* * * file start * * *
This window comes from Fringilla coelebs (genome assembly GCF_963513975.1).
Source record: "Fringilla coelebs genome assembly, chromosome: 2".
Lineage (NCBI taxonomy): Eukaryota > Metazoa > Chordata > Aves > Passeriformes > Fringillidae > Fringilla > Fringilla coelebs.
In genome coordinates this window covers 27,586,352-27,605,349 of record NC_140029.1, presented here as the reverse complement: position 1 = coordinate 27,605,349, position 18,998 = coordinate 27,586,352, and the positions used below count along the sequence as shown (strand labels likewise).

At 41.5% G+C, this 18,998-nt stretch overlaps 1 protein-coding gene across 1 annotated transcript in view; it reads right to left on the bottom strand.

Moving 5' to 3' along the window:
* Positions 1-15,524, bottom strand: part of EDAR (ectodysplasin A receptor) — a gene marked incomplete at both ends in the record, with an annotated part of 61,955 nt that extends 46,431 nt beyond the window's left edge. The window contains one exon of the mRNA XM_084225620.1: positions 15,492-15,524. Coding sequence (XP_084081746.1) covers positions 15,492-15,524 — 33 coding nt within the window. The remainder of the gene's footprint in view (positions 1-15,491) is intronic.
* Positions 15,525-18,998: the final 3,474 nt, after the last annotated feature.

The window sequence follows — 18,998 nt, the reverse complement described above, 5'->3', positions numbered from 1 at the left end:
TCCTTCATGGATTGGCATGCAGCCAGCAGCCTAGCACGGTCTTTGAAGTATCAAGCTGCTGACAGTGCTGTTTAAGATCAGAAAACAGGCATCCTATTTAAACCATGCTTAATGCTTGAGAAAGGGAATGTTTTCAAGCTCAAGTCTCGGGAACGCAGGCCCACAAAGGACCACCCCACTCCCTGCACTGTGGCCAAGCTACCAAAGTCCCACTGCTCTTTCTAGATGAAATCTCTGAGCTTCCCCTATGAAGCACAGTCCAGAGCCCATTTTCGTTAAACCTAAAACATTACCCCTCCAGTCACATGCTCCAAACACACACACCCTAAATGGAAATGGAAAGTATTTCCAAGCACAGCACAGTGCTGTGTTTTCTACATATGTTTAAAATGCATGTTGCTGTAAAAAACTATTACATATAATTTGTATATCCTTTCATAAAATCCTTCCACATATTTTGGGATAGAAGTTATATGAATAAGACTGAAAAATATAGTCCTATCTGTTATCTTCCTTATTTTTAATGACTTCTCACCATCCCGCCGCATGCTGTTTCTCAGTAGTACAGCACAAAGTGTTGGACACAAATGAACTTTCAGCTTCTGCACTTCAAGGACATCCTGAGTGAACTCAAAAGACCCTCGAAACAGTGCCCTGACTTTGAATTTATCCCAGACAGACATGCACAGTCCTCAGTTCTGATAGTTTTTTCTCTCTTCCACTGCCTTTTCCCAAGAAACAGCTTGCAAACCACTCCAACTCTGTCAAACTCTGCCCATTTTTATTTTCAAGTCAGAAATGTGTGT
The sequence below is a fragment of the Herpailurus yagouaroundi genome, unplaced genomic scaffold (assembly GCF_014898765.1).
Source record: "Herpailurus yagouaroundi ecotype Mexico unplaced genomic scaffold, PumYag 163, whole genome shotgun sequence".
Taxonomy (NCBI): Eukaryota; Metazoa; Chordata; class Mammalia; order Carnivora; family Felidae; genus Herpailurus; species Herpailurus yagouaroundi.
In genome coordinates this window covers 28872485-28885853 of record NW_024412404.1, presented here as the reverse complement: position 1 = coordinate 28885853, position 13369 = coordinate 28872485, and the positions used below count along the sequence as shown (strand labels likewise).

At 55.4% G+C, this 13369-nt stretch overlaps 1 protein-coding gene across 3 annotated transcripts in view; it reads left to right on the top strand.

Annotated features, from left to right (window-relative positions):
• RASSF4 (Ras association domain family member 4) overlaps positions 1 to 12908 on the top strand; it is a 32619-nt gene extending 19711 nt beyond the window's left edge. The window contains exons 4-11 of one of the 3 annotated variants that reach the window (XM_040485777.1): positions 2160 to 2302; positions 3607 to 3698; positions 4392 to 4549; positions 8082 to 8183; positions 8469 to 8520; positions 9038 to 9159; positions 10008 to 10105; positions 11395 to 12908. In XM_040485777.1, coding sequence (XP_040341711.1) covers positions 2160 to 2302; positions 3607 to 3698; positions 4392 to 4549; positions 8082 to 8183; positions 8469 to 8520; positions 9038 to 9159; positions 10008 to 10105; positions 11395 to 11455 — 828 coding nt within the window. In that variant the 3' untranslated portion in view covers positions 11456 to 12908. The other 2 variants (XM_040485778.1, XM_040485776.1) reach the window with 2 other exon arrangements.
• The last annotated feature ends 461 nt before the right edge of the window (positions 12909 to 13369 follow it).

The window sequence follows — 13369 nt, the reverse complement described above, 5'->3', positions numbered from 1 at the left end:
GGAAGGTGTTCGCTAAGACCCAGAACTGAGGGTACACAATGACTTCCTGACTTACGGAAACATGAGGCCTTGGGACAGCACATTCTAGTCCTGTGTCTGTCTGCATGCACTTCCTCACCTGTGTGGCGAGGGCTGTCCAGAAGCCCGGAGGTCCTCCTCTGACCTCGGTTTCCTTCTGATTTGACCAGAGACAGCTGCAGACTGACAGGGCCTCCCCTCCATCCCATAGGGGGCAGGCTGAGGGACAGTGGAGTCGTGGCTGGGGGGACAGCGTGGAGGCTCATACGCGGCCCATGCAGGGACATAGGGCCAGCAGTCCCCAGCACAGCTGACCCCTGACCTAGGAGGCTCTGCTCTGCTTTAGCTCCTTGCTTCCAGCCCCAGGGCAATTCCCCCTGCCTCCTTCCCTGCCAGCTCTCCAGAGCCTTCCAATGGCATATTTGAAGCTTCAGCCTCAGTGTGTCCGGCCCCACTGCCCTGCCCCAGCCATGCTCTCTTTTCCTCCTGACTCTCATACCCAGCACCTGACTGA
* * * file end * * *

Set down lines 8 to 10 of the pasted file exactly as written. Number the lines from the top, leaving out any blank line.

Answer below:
* Positions 15,525-18,998: the final 3,474 nt, after the last annotated feature.

The window sequence follows — 18,998 nt, the reverse complement described above, 5'->3', positions numbered from 1 at the left end:
TCCTTCATGGATTGGCATGCAGCCAGCAGCCTAGCACGGTCTTTGAAGTATCAAGCTGCTGACAGTGCTGTTTAAGATCAGAAAACAGGCATCCTATTTAAACCATGCTTAATGCTTGAGAAAGGGAATGTTTTCAAGCTCAAGTCTCGGGAACGCAGGCCCACAAAGGACCACCCCACTCCCTGCACTGTGGCCAAGCTACCAAAGTCCCACTGCTCTTTCTAGATGAAATCTCTGAGCTTCCCCTATGAAGCACAGTCCAGAGCCCATTTTCGTTAAACCTAAAACATTACCCCTCCAGTCACATGCTCCAAACACACACACCCTAAATGGAAATGGAAAGTATTTCCAAGCACAGCACAGTGCTGTGTTTTCTACATATGTTTAAAATGCATGTTGCTGTAAAAAACTATTACATATAATTTGTATATCCTTTCATAAAATCCTTCCACATATTTTGGGATAGAAGTTATATGAATAAGACTGAAAAATATAGTCCTATCTGTTATCTTCCTTATTTTTAATGACTTCTCACCATCCCGCCGCATGCTGTTTCTCAGTAGTACAGCACAAAGTGTTGGACACAAATGAACTTTCAGCTTCTGCACTTCAAGGACATCCTGAGTGAACTCAAAAGACCCTCGAAACAGTGCCCTGACTTTGAATTTATCCCAGACAGACATGCACAGTCCTCAGTTCTGATAGTTTTTTCTCTCTTCCACTGCCTTTTCCCAAGAAACAGCTTGCAAACCACTCCAACTCTGTCAAACTCTGCCCATTTTTATTTTCAAGTCAGAAATGTGTGT